31 March 2000, Volume
Attack On Karabakh President Exacerbates Political Tensions In Yerevan.
Investigators in Stepanakert announced on 27 March that the botched attempt five days earlier to assassinate Arkadii Ghukasian, president of the unrecognized Nagorno-Karabakh Republic, was planned and carried out by persons close to the enclave's former army commander and defense minister Samvel Babayan, who is Ghukasian's most formidable political opponent (see "RFE/RL Caucasus Report," Vol. 2, No. 27, 8 July 1999 and No. 50, 16 December 1999).
Three of the five persons named on 27 March as having confessed to that attack are members of Babayan's bodyguard, and a fourth is his wife's brother. Babayan was taken into custody within hours of the attack, as was his brother Karen, who has since been suspended from his duties as mayor of Stepanakert. As of 30 March, neither brother had been charged with involvement in the assassination bid. But the unrecognized enclave's prosecutor-general told RFE/RL's Stepanakert correspondent that day that more charges could brought against Samvel Babayan in addition to illegal arms possession, abuse of power and tax evasion.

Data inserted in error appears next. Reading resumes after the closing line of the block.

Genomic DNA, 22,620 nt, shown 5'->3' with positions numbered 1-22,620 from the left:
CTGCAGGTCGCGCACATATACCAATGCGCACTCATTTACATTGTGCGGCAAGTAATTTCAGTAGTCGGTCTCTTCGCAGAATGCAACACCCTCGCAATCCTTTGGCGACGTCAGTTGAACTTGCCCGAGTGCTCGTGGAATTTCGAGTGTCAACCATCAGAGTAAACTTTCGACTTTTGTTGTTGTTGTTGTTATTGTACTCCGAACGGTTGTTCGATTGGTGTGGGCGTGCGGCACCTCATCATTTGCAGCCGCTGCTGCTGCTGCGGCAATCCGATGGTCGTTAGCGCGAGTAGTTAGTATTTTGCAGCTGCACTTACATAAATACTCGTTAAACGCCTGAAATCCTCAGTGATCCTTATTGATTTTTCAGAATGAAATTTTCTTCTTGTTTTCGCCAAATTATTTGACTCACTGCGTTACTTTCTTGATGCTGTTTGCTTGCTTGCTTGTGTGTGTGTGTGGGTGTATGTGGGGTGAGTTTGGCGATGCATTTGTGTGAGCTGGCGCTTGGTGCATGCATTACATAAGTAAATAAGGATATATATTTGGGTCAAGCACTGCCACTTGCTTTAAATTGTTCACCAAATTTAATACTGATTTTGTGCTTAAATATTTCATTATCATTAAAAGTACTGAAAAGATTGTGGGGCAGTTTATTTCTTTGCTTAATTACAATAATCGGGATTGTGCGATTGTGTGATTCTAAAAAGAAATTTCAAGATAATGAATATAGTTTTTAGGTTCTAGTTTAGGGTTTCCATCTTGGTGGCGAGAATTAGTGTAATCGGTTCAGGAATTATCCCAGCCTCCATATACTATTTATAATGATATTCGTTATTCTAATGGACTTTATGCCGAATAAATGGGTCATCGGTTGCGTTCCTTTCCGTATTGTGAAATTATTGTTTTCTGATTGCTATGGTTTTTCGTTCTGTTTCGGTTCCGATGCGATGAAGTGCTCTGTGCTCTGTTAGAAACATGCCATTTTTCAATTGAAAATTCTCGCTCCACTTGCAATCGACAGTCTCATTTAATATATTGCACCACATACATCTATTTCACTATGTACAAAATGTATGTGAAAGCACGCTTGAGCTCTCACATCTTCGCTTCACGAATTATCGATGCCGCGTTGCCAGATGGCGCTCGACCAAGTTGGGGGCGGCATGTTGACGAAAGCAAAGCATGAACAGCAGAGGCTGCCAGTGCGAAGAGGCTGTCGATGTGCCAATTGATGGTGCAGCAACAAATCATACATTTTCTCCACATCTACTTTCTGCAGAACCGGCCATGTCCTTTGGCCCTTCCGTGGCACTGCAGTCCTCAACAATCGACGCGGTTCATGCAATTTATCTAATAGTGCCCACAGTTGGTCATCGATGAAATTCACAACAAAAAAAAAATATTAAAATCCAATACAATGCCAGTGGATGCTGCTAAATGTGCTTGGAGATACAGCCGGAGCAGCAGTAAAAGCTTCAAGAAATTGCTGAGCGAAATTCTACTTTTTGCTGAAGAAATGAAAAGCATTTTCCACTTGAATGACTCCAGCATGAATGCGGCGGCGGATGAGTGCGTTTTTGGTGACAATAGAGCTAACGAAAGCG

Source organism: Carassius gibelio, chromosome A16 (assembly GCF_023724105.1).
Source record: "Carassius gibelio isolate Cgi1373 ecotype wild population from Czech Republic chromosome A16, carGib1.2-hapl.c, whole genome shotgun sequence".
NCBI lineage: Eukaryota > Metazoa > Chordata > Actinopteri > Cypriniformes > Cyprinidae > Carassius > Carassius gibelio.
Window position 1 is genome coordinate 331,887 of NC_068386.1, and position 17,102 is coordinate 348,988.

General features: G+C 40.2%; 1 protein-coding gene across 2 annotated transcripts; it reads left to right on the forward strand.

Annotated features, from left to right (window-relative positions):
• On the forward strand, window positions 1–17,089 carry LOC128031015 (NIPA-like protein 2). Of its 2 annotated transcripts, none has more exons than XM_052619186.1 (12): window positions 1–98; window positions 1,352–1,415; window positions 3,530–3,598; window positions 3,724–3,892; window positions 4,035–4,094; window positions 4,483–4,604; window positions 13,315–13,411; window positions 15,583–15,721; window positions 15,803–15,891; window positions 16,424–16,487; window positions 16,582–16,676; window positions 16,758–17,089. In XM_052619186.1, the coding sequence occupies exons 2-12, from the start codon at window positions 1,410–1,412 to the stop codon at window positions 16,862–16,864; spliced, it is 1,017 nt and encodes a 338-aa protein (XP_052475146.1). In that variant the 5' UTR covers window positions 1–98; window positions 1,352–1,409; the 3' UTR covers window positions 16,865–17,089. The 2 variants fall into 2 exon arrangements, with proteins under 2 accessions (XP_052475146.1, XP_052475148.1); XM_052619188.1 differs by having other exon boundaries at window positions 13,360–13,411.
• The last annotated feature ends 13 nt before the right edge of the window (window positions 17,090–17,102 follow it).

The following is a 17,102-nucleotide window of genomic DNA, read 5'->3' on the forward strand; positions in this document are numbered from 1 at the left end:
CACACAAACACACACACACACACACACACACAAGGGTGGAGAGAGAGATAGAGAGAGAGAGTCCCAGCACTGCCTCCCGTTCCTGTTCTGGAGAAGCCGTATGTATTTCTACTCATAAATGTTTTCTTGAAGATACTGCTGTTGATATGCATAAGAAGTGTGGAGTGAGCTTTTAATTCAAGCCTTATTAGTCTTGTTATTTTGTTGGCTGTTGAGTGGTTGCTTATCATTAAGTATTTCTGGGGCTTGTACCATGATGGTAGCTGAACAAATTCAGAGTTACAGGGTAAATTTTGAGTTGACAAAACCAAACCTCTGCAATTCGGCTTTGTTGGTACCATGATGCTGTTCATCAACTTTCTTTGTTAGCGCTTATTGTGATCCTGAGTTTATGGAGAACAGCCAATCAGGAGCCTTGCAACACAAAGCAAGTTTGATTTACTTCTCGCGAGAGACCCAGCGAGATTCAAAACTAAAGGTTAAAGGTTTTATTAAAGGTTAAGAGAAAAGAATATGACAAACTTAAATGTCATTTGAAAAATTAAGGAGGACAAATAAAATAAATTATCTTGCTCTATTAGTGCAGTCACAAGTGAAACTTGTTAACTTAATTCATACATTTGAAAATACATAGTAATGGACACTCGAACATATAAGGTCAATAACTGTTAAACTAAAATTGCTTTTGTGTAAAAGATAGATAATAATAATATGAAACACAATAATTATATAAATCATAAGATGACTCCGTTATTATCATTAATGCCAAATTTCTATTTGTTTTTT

Senior officials in both Stepanakert and Yerevan say that the motives for the attack on Ghukasian are to be sought in the local politicial situation. The unrecognized republic's Foreign Minister, Naira Melkumian, was quoted by Armenpress on 24 March as saying that "I do not think that there is a force outside Karabakh and Armenia that was interested in the elimination of President Ghukasian." Speaking in Tbilisi on 28 March, Armenian President Robert Kocharian attributed the attack to "internal processes which take place in post-war countries and regions when order is being restored."